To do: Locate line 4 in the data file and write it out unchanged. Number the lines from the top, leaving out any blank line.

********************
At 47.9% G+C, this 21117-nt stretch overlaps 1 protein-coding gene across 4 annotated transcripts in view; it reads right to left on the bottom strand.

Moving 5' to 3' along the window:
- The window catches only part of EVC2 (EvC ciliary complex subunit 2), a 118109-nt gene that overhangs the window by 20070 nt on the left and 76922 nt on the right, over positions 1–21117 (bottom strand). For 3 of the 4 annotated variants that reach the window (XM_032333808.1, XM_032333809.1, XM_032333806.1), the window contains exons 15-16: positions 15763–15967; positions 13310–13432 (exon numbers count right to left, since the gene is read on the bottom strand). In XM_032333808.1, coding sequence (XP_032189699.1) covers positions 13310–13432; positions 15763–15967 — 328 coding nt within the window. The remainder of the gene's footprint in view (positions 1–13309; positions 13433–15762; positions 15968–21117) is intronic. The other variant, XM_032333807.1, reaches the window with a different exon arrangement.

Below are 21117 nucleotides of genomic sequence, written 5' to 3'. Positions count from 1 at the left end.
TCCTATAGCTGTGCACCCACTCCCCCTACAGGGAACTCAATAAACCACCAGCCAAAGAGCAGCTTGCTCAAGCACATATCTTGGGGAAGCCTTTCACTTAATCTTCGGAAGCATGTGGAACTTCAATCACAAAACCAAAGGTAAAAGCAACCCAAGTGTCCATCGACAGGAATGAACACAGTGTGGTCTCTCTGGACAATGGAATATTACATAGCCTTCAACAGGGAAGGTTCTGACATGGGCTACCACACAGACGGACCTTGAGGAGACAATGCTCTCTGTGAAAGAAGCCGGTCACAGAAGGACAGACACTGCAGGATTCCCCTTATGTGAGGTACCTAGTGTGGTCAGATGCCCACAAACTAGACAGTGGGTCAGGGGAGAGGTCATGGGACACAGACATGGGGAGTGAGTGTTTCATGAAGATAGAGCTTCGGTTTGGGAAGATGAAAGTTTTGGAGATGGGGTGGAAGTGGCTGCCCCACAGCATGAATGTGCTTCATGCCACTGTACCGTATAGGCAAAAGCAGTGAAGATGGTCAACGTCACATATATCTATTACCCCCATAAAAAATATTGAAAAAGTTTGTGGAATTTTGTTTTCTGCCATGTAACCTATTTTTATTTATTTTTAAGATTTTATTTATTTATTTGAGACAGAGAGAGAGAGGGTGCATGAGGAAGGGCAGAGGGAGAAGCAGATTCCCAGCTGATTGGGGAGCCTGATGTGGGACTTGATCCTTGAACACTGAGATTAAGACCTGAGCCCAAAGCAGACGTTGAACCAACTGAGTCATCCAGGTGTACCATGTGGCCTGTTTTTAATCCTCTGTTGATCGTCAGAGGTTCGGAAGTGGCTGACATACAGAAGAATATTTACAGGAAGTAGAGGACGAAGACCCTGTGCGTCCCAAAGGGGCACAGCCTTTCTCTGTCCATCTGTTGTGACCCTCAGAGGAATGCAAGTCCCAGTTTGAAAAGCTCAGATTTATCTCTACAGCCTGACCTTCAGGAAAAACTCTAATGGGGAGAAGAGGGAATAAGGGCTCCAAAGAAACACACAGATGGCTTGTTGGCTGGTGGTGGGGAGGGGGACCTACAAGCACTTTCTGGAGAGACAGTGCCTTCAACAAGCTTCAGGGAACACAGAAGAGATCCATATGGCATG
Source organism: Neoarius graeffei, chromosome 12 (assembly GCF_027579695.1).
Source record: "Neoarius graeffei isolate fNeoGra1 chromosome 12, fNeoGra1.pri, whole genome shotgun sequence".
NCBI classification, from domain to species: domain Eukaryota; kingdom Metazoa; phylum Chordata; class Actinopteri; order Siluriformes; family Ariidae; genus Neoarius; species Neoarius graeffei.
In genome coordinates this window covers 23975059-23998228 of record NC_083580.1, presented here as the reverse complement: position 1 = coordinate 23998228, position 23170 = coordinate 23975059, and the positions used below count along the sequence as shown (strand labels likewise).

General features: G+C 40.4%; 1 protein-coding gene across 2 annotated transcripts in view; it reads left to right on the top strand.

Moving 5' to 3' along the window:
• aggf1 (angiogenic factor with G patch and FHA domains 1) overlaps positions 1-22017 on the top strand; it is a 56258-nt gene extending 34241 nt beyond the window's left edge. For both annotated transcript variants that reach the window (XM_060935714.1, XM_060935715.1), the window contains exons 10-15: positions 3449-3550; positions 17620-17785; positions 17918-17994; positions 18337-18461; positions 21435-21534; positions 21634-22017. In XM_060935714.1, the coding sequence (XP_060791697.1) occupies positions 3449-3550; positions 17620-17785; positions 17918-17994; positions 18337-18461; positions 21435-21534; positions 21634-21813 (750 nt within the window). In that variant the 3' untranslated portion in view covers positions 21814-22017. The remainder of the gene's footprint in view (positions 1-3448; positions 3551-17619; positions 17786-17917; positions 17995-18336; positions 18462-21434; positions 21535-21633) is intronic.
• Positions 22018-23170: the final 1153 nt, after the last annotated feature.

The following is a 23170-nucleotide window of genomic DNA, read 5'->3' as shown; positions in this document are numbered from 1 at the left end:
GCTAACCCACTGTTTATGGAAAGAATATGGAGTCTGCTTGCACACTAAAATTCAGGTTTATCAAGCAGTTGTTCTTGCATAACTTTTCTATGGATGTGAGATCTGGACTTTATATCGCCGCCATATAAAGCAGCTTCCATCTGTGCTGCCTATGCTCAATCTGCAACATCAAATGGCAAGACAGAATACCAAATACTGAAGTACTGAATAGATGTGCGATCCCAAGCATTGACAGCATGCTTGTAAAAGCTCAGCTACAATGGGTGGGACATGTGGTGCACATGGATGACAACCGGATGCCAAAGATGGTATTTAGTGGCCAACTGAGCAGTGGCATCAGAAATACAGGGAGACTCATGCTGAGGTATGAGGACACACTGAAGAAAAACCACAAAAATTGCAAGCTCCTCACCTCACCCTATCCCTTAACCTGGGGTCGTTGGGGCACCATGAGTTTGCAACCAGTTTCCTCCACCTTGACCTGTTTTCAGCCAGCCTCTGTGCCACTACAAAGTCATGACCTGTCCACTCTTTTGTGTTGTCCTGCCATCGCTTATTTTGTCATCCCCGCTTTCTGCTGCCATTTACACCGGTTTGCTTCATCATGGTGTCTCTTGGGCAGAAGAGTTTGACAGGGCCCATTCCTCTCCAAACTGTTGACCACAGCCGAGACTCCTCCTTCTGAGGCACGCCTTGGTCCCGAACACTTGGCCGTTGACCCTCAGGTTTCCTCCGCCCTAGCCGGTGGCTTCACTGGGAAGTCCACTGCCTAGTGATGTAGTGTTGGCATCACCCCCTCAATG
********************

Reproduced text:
Below are 21117 nucleotides of genomic sequence, written 5' to 3'. Positions count from 1 at the left end.